That’s when it hit me… what beautiful symmetry it was!

God the Father speaks to us through His Son (the revealed Word) and it is made known to us by the power of the Holy Spirit.

Similarly (or should I say symmetrically?), the Holy Spirit speaks to us what to pray, as we pray through the Son, to the Father.

Father down through Jesus and the Spirit to us (green arrow below)…

Screen Shot 2015-08-28 at 11.45.45 PM…us back up through the Spirit and Jesus to the Father (blue arrow above).

Symmetry.

Short but Sweet

My goal with this blog is to bring glory to God… hence, the title.  In all things, glory.

Christ is all.

And that is my striving in this post as well.  This is one of my simpler, more straight-forward posts… but I believe it achieves my desired goal, all the same.  This picture of symmetry within the Trinity shows God’s glory.  In truth, everything shows His glory.

I have read Dr. Albert Mohler define God’s glory as “The intrinsic reality and the external manifestation of God’s greatness.”

This picture of symmetry shows both… as it displays the intrinsic nature of who God is — Trinitarian community — and it shows one way how His greatness is made manifest… that we see how He communicates to us the way He has designed for us to communicate to him: in a beautiful parallel pattern that is yet another expression of His beautiful design.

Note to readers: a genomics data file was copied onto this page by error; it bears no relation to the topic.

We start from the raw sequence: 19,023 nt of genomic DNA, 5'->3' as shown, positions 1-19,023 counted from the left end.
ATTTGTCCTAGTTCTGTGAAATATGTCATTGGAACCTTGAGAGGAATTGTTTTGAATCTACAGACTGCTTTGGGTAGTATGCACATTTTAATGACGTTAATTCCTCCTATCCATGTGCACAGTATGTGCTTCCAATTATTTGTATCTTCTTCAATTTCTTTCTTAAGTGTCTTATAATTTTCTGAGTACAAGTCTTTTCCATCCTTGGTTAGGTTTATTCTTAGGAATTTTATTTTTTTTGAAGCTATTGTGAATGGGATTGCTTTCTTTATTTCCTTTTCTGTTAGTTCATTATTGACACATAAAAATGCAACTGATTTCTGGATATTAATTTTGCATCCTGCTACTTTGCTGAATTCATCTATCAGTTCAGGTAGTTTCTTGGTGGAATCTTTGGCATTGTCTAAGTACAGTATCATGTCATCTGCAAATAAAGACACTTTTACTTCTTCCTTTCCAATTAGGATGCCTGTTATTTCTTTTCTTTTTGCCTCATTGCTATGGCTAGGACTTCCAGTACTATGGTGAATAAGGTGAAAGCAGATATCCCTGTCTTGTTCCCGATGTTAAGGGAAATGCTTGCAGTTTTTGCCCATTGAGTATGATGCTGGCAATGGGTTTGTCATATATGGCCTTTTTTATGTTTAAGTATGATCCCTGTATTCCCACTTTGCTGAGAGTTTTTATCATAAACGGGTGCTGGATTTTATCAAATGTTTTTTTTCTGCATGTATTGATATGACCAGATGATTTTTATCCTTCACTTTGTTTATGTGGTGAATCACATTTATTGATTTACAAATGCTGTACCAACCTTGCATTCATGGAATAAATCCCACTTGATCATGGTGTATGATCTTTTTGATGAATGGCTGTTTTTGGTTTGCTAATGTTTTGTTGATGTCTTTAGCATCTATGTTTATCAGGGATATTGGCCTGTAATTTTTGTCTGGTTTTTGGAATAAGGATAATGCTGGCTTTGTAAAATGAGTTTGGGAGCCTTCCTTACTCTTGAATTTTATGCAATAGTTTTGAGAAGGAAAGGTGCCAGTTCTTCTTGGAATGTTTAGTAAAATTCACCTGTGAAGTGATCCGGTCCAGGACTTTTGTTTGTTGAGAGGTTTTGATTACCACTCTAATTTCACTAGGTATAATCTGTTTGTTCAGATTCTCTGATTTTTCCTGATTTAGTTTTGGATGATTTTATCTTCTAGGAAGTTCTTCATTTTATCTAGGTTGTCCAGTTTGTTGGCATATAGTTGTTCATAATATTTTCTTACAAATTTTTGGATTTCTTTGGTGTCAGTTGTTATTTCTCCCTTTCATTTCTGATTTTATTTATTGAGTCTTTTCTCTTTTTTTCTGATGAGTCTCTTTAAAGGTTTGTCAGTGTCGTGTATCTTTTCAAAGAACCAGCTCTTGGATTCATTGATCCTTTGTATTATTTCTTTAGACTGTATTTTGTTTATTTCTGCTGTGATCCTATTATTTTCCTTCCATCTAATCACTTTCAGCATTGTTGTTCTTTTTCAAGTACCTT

Apparently I’m in good company.  It would seem that God loves symmetry too.

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The Unsurpassable Value of the One

I have three children.  They are dear to me beyond what I can describe.  But what if I lost one of them?

sheep shepherdJesus tells a short parable in Luke 15 (cf. Matthew 18):

Now the tax collectors and sinners were all drawing near to hear him. And the Pharisees and the scribes grumbled, saying, “This man receives sinners and eats with them.”

So he told them this parable: “What man of you, having a hundred sheep, if he has lost one of them, does not leave the ninety-nine in the open country, and go after the one that is lost, until he finds it? And when he has found it, he lays it on his shoulders, rejoicing. And when he comes home, he calls together his friends and his neighbors, saying to them, ‘Rejoice with me, for I have found my sheep that was lost.’ Just so, I tell you, there will be more joy in heaven over one sinner who repents than over ninety-nine righteous persons who need no repentance.

I used to read this parable and find it odd.  I would think, “Why would he leave 99 that he already has just to go after one.  After all, it’s just one.”  But I was missing a very key piece of information: the value of the one.

In this parable, Jesus is stressing the prominent value of the one.  It’s not about the 99, but the one.  And while he discounts the 99 to the elevation of the one, the key is the value of the one.

The one sheep belongs to the Shepherd.  He is his.  The 99 can be risked in the moment when the Shepherd has to have that sheep that belongs to him.

And so it is with our Savior, our Good Shepherd.  The one is the child of God who is alluded to here by mention of his repentance of sin.  He belongs to Christ, and the lengths that God will go to in order to get His one… are unparalleled.

A Parent of Many

So back to my question at the onset of this blog.  What if I lost one?  I would absolutely go after that child.  No question.  I think the first crucial step in understanding this parable is understanding what the individual means to Christ.  The way I feel about my children is analogous to how God feels about His… with the exception that His love far surpasses what I could ever feel for another.

A Parent of One